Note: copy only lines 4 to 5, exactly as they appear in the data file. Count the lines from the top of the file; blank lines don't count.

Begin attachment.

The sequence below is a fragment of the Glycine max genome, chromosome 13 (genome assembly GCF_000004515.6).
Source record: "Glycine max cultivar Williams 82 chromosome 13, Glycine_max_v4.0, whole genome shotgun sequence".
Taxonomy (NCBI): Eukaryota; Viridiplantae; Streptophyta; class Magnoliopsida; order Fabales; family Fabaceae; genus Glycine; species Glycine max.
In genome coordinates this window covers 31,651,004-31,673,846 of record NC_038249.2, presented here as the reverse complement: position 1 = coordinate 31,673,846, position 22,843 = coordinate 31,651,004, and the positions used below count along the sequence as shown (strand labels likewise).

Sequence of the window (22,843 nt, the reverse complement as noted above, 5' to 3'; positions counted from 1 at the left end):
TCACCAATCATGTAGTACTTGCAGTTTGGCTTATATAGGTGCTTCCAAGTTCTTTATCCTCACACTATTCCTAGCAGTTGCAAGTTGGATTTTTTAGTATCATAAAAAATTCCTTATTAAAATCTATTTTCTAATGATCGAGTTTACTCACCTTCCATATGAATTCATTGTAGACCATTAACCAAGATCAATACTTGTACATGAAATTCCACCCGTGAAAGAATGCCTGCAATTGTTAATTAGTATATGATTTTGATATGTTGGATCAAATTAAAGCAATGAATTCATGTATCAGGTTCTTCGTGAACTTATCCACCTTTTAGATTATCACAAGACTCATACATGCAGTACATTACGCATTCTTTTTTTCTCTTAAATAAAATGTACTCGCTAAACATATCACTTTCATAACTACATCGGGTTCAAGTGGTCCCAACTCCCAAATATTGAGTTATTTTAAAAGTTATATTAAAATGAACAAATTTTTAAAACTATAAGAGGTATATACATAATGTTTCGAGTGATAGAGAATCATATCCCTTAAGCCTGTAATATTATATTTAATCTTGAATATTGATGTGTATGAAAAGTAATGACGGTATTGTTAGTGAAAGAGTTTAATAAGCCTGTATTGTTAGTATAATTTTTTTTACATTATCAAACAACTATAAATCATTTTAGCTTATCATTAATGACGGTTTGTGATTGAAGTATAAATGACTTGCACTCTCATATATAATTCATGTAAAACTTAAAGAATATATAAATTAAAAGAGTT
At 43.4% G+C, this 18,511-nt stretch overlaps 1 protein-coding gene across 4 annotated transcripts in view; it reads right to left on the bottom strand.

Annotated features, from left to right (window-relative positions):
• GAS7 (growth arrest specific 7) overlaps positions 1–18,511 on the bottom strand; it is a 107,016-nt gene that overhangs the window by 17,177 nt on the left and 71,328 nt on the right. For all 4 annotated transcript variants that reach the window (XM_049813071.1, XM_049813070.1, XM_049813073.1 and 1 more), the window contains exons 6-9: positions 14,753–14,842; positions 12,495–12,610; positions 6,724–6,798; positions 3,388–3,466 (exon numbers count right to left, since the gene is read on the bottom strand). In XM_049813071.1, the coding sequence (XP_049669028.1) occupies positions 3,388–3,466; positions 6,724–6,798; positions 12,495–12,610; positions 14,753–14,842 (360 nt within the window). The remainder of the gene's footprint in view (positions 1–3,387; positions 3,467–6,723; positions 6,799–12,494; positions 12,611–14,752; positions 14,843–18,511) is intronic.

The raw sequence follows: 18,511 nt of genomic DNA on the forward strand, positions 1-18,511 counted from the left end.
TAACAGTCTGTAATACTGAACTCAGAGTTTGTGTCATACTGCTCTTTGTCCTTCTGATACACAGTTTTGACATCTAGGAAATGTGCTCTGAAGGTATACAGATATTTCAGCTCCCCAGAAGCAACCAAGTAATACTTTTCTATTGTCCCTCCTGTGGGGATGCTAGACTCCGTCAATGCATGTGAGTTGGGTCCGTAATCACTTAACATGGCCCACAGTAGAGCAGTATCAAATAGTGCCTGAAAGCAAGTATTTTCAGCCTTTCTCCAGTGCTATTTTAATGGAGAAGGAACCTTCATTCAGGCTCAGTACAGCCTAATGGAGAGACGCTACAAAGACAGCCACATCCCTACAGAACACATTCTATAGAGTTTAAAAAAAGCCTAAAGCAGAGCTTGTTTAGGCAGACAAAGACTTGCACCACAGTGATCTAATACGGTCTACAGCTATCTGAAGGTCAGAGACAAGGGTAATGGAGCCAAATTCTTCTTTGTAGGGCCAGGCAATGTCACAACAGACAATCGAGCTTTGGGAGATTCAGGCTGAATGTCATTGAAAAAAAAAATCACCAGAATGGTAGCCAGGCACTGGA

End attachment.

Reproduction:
In genome coordinates this window covers 31,651,004-31,673,846 of record NC_038249.2, presented here as the reverse complement: position 1 = coordinate 31,673,846, position 22,843 = coordinate 31,651,004, and the positions used below count along the sequence as shown (strand labels likewise).

Sequence of the window (22,843 nt, the reverse complement as noted above, 5' to 3'; positions counted from 1 at the left end):